HrefLang in 5 Minutes: International SEO
Cater to international website visitors with a simple and direct HTML function.
A hreflang tag is an HTML attribute that specifies the language and geographical targeting of webpages, aiding search engines in localisation.
What is a hreflang tag?
Hreflang is an HTML attribute used to specify the language and geographical targeting of a webpage. When a website has multiple versions of the same page in different languages or for different regions, hreflang tags are used to inform search engines about these variations. This helps search engines serve the correct version of the page to users based on their language and location.
The signficance of hreflang tags
Improved User Experience: Hreflang ensures that users are directed to content in their preferred language or region, enhancing their experience on your website. This can reduce bounce rates and increase user engagement.
Geographical Targeting: For businesses that target specific regions or countries, hreflang helps search engines understand which version of the content should be shown to users in those regions. This can be crucial for local SEO.
Avoiding Duplicate Content Issues: Without hreflang tags, search engines might view similar content in different languages or regions as duplicate content. Hreflang helps clarify the distinctions between these versions, preventing potential SEO problems.
Ranking and Visibility: When implemented correctly, hreflang can positively impact rankings because it ensures that the most relevant content is displayed to users. This can lead to better visibility in search results.
A hrefland tag in action
A hreflang tag for the German version of a page might look like this:
<link rel="alternate" hreflang="de" href="https://example.com/de/page" />
How to implement hreflang tags
1. HTML Tags Method
One of the simplest ways to implement hreflang tags is by inserting them directly into the HTML code of your webpages. Here’s the format of an hreflang tag:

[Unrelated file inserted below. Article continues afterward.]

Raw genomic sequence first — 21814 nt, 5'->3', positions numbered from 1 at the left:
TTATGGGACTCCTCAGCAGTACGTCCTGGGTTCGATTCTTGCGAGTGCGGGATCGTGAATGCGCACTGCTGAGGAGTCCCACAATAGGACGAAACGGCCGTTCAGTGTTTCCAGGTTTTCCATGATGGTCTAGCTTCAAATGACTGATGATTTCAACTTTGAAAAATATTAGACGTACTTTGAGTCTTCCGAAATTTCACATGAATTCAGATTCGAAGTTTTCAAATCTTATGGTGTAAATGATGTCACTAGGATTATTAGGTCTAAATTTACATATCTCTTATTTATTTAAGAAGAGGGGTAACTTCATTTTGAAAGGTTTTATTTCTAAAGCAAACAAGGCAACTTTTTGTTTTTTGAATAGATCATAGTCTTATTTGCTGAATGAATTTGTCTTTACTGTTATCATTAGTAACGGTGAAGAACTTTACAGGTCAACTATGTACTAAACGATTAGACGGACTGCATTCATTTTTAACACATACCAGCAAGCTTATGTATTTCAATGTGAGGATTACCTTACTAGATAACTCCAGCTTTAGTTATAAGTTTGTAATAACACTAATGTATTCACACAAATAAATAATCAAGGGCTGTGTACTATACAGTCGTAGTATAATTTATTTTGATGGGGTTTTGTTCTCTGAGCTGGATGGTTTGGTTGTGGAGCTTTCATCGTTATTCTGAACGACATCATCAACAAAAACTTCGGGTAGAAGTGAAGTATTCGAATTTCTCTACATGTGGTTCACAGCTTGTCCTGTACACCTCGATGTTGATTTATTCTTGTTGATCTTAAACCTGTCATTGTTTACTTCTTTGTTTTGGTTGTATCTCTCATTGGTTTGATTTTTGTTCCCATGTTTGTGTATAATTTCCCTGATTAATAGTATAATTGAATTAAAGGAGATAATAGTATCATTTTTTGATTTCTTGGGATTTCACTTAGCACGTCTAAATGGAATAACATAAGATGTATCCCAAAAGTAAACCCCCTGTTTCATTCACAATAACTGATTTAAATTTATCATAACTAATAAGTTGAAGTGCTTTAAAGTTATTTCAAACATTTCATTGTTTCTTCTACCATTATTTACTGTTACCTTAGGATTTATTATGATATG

<link rel="alternate" hreflang="x" href="URL" />
Now, let’s break down what each part of this tag means:
<link rel="alternate">: This indicates that the link is an alternate version of the current page.
hreflang="x": Replace “x” with the appropriate language or language-country code (e.g., “en” for English, “es-mx” for Mexican Spanish).
href="URL": Replace “URL” with the URL of the alternate version of the page in the specified language or region.
2. Example Implementation
Let’s say you have a blog post about your products, and you want to implement hreflang tags for English and Spanish versions of this page. Here’s how you can construct the hreflang tags:
<!-- English Version --> <link rel="alternate" hreflang="en" href="https://example.com/products" /> <!-- Spanish Version --> <link rel="alternate" hreflang="es" href="https://example.com/productos" />
In this example, we have created hreflang tags for English and Spanish versions of the same content, indicating the appropriate language using the
hreflang attribute and linking to the respective URLs.
3. Self-Referential Hreflang Tags
It’s essential to remember that hreflang tags should be bidirectional, meaning that if you add an hreflang tag to a page pointing to an alternate version, the alternate version should also have a corresponding hreflang tag pointing back to the original page. This establishes a clear relationship between the pages.
TL;DR? Don't worry, here are the key points.
Hreflang tags are HTML attributes used to specify language and geographical targeting for webpages. They help search engines deliver the right content to users in different regions.
To implement hreflang tags, use the following HTML syntax:
<link rel="alternate" hreflang="x" href="URL" />, replacing “x” with the appropriate language or language-country code and “URL” with the URL of the alternate version.
Yes, hreflang tags can improve international search rankings by ensuring that search engines display the most relevant language and region-specific content to users, enhancing their user experience.
Without hreflang tags, search engines may struggle to identify the correct version of a page for specific language or region-based queries, potentially leading to lower search rankings and user confusion.
Common mistakes include missing self-referencing tags, using invalid language or locale codes, referencing the same page for multiple languages, and failing to include x-default tags.
Don’t find you answers? Contact us
Any questions? Don't hesitate to reach out and say Hi!
If you have a particular query around SEM or want to grow your business through Search Engine Marketing, why not hop on a no-obligation Discovery Call to see what types of results you can bring your business.